Immigrant Entrepreneurship in United Arab Emirates: An exploratory study on East African Asian Immigrant Businesses
Khakoo, Mohamed Hussein Turabali (2008) Immigrant Entrepreneurship in United Arab Emirates: An exploratory study on East African Asian Immigrant Businesses. [Dissertation (University of Nottingham only)] (Unpublished)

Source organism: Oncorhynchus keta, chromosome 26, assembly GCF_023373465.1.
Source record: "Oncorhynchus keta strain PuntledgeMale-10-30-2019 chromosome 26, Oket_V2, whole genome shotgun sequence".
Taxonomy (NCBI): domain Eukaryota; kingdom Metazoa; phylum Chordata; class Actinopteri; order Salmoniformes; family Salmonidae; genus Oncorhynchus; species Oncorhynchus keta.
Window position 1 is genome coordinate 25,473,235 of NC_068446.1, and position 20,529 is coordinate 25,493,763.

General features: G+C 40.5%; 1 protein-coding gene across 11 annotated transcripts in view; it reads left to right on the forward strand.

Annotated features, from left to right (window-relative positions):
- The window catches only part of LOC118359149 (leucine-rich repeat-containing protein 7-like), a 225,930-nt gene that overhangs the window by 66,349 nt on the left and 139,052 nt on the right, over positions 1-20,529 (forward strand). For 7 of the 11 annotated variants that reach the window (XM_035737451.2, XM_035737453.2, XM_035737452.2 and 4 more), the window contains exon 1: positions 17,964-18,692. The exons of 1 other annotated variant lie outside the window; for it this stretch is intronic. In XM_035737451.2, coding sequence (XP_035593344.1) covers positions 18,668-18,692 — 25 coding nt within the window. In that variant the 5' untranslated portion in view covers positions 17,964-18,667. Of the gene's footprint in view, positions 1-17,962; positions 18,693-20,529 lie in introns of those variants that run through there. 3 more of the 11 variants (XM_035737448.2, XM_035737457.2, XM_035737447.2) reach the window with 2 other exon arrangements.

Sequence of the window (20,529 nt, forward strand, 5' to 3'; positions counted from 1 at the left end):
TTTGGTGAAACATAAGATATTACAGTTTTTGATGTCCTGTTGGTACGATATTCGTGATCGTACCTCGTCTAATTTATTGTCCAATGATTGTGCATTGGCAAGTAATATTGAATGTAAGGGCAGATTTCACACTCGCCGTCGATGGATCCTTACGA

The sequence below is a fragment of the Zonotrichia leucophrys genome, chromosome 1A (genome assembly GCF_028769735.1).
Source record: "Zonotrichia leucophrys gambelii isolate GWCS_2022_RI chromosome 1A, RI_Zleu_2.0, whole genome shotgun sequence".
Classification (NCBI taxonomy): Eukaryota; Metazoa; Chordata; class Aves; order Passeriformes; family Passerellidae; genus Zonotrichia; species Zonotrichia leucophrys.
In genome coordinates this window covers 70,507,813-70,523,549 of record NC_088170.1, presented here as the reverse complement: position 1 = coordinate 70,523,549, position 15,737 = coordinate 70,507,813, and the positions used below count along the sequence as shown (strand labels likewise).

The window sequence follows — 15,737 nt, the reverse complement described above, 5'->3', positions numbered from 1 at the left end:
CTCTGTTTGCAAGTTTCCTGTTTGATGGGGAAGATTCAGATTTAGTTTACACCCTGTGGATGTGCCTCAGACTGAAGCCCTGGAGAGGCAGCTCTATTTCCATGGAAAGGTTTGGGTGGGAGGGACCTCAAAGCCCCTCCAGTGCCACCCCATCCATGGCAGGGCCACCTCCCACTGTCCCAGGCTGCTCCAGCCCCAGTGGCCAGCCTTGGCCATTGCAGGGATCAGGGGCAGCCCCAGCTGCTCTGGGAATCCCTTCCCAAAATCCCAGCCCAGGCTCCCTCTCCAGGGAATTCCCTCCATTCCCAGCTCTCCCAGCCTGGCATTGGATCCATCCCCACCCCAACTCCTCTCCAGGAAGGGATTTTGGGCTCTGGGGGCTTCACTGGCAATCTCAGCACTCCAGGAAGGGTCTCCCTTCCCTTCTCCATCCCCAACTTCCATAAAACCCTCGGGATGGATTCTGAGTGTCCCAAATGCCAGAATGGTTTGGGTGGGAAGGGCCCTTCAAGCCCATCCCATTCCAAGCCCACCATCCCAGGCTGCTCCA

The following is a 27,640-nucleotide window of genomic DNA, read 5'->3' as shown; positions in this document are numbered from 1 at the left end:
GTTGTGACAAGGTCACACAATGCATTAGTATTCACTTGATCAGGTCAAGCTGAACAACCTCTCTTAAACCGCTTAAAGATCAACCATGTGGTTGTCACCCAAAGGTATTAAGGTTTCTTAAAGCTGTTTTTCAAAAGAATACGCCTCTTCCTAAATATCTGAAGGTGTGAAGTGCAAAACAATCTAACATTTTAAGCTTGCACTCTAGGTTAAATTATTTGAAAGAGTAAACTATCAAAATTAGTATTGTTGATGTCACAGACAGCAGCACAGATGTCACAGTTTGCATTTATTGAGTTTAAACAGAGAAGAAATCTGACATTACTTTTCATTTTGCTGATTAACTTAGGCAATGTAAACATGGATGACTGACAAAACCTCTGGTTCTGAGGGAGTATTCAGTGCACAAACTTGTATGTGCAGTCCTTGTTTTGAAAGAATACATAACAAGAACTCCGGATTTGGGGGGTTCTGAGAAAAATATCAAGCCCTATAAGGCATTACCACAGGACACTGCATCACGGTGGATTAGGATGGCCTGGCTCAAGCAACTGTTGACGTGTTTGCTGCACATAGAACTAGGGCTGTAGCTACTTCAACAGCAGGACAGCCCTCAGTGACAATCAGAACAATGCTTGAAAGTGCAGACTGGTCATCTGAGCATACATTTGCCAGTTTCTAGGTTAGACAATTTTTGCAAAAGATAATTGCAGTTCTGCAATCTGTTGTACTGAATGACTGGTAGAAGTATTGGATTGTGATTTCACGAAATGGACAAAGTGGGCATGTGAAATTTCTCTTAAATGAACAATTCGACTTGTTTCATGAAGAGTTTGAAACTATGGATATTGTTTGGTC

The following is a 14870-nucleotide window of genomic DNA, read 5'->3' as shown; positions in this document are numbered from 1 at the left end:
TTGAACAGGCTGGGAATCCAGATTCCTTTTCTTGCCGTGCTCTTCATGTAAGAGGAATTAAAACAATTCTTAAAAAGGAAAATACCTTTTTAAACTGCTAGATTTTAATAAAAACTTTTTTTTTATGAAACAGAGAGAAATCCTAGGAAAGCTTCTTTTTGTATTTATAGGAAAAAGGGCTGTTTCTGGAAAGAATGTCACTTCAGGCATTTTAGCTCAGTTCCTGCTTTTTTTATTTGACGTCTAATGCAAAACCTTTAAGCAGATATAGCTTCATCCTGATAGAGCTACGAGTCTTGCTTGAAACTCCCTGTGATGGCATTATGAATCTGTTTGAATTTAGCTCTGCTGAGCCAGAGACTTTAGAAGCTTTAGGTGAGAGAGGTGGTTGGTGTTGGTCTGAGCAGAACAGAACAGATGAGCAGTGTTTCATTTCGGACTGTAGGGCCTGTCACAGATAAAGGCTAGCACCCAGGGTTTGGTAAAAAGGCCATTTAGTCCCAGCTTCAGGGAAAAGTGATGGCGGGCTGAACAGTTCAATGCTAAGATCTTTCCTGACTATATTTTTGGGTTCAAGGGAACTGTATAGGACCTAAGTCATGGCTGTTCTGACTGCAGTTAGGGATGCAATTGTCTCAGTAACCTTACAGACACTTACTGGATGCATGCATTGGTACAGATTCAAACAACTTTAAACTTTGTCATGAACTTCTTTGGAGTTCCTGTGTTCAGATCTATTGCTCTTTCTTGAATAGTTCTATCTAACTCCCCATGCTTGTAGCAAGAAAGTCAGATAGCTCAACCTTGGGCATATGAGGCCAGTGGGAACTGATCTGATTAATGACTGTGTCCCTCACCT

Immigrant entrepreneurship has always existed and has developed remarkably. It is related to migration flows over time and has brought increasing attention from researchers and management practitioners in recent years. The research sets out to investigate the process by which immigrants enter into entrepreneurship. The idea of starting a small business and the internationalization strategies they follow. A homogeneous ethnic minority is researched upon, the East African Asians who had migrated to the United Arab Emirates during the 1960’s and early 80’s. Ten qualitative semi-structured interviews were performed to gain better insight on their experiences presenting a ‘snapshot’ on their situation. Immigrant entrepreneurship can be explained by cultural, economic and institutional explanations. Findings have shown that reasons to migrate from East Africa to the United Arab Emirates where due to security, opportunity and family. These findings influenced the migrant’s decision to enter into entrepreneurship. ‘Pull’ motives were found to be the main motive behind the decision to enter into entrepreneurship. Reasons were due to opportunity, family background and previous work experience. Cultural and economic theories can explain the motives, but not the phenomenon as a whole. The role of family and social networks played a crucial role in establishing and building the business. Initially respondents’ businesses began with exporting and over time have taken bigger internationalisation steps. In addition the percentages of clients from the ethnic subgroup have decreased leading to non-reliance on ethnic networks. Findings have shown that respondents do not exhibit to be ‘sojourning’, possibly related to the family succession and policies of the country. The study concludes with limitations, implications of the research and suggestions for further research are discussed.
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